01:01 GMT19 May 2021
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    The number of people in UK law enforcement working on cyber crime has risen from 70 to 1,000 in the last seven years.  The National Crime Agency said they believed there had been 976,000 cyber attacks in the UK last year.

    The National Crime Agency has urged victims of ransomware attacks in the UK not to pay up, but instead to report the crime to law enforcement.

    At a briefing for journalists on Thursday, 27 June, Rob Jones, Director of the National Crime Agency, said: "It’s a matter for the victims but we don’t want that market to grow and the best way is for them to turn down the demands."

    "Sometimes it’s a very small amount that is being demanded but they are targeting people across the world, so it ends up being a lot," he added.

    Mr Jones said cyber crime was divided between "low-volume, high-complexity" attacks and "high-volume, low complexity" crimes.

    The former were usually sophisticated attempts to target wealthy individuals or companies, while the latter were often ransomware attacks which targeted thousands of people globally and often demanded relatively small amounts of money, often in Bitcoin.

    Sometimes ransomware targets people who have been accessing pornography websites and the victims pay up to avoid embarrassment.

    ​In April this year Zain Qaiser, 24, was jailed for six years for infecting millions of computers between 2012 and 2014 with ransomware. Qaiser, who was part of a group of cyber criminals, made £500,000 from the operation.

    Qaiser also blackmailed advertising companies, warning one director if he refused to allow their pop-ups on a porn website: “I’ll first kill your server, then send child porn spam abuses.”

    ​Qaiser, a former City University student in London, worked with top-level cyber criminals based in Eastern Europe.

    NPCC cyber lead, Chief Constable Peter Goodman, said: “Ransomware is the most prevalent means of attack at the moment. People are unwittingly downloading malware through phishing emails or by visiting certain websites.”

    He said it was relatively easy for individuals to buy malware and find stolen credentials so at to buy cryptocurrency capacity. It’s high in terms of reward and low in terms of risk.”

    ​Banks, retailers, councils and even the taxman have demanded in recent years that customers carry out their transactions online.

    Mr Jones said: "You can’t function as a citizen nowadays without being online, so everyone is a potential victim."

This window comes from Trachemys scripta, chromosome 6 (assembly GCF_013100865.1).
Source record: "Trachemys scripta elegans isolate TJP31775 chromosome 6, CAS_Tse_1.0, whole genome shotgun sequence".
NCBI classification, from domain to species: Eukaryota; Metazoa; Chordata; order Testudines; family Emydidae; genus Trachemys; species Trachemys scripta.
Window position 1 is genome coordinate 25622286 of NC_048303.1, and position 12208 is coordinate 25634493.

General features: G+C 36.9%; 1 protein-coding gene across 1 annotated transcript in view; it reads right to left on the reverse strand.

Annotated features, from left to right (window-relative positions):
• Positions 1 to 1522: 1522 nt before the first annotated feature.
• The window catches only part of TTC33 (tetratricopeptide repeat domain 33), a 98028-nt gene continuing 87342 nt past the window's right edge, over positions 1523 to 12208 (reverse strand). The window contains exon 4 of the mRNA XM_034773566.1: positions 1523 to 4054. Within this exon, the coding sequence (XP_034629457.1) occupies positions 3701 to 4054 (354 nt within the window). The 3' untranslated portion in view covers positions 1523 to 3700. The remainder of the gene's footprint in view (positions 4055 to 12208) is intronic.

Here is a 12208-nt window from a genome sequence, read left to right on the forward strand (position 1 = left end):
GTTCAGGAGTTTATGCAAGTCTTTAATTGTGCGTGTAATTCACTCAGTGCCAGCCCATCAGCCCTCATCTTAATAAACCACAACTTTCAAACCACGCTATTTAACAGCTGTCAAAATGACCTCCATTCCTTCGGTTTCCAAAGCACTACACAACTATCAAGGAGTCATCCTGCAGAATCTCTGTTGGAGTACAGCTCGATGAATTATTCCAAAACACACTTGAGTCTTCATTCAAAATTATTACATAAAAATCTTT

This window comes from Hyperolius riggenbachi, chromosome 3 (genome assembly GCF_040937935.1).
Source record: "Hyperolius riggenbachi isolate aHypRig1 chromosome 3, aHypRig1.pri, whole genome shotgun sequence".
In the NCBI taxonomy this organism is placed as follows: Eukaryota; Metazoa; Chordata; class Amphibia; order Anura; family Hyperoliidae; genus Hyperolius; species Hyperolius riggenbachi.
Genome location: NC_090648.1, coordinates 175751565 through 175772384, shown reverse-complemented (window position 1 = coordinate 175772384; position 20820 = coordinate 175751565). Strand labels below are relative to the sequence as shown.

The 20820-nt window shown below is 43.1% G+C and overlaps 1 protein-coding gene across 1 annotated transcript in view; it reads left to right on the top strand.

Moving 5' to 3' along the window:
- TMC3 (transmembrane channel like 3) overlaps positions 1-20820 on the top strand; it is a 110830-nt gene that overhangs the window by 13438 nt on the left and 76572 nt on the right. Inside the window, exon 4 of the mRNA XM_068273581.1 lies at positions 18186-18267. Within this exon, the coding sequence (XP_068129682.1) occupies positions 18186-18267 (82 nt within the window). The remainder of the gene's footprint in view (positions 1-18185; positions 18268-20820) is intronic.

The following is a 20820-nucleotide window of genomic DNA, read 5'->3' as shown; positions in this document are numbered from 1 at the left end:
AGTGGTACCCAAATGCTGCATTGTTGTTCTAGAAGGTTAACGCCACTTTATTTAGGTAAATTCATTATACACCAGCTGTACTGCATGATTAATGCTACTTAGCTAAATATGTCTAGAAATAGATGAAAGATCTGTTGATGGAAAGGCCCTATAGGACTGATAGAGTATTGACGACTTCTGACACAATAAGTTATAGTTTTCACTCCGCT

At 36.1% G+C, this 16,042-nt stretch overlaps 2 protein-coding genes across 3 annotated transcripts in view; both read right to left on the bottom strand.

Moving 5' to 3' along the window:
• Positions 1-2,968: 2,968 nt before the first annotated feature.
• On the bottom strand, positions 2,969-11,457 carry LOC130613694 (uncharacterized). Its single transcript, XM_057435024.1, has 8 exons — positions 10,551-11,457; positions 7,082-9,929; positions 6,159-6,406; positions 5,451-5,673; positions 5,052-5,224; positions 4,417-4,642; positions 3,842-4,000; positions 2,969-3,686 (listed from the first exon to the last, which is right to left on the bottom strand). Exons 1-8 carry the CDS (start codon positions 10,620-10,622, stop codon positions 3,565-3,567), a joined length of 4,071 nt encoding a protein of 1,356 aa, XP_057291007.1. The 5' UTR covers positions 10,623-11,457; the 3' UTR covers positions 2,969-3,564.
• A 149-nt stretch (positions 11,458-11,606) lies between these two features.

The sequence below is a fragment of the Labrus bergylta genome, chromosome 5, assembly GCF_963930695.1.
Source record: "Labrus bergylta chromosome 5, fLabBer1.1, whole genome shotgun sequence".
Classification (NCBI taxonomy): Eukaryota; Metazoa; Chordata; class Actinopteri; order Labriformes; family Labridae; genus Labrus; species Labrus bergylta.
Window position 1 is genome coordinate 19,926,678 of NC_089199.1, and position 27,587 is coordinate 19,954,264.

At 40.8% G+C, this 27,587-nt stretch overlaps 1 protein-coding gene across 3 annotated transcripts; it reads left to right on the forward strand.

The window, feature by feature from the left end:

​But Jones said: “Even in the digital world every contact leaves a trace” and he said the National Crime Agency, working in partnership with police forces across the UK, the National Cyber Crime Centre and partners like the FBI had managed to increase by 65 percent the number of people it had arrested for cyber crime.

    ​Another case which was highlighted was that of Daniel Kaye, a British national, who was jailed for 32 months in January after admitted attacking an African phone company and bringing down the entire internet in Liberia  in 2016.

    Detective Superintendent Andrew Gould, of the Metropolitan Palace, said the UCL Millennium Cohort Study contained some very worrying statistics.

    Det Supt Gould said: "We worry about our children’s risky behaviours. We worry about under-age smoking, drinking and sex but according to the study more young people are involved in hacking than in all three activities."

    He pointed out the case of Daniel Kelley, who began hacking at the age of 15, and was jailed for four years earlier this month.

    Kelley, now 22, from Llanelli, Carmarthenshire, pleaded guilty to 11 charges including involvement in a malware attack where the personal data of more than 150,000 TalkTalk mobile phone network customers was stolen.

    The National Crime Agency and the Metropolitan Police are about to launch a new scheme, called Cyber Choices, which will attempt to engage hackers aged between 13 and 22.

    Instead of charging them with crimes, it will offer them training using Immersive Labs and seek to get them interested in a career in coding.

    Mr Jones denied a journalist’s suggestion that it was tantamount to teaching a potential terrorist “how to make a bomb” and said there was a “skills shortage” in Britain and many of those who had embarked in hacking could potentially have lucrative careers in the IT industry or working on growth industries like driverless cars.

    UK National Crime Agency, Cyber Crime, malware, ransomware
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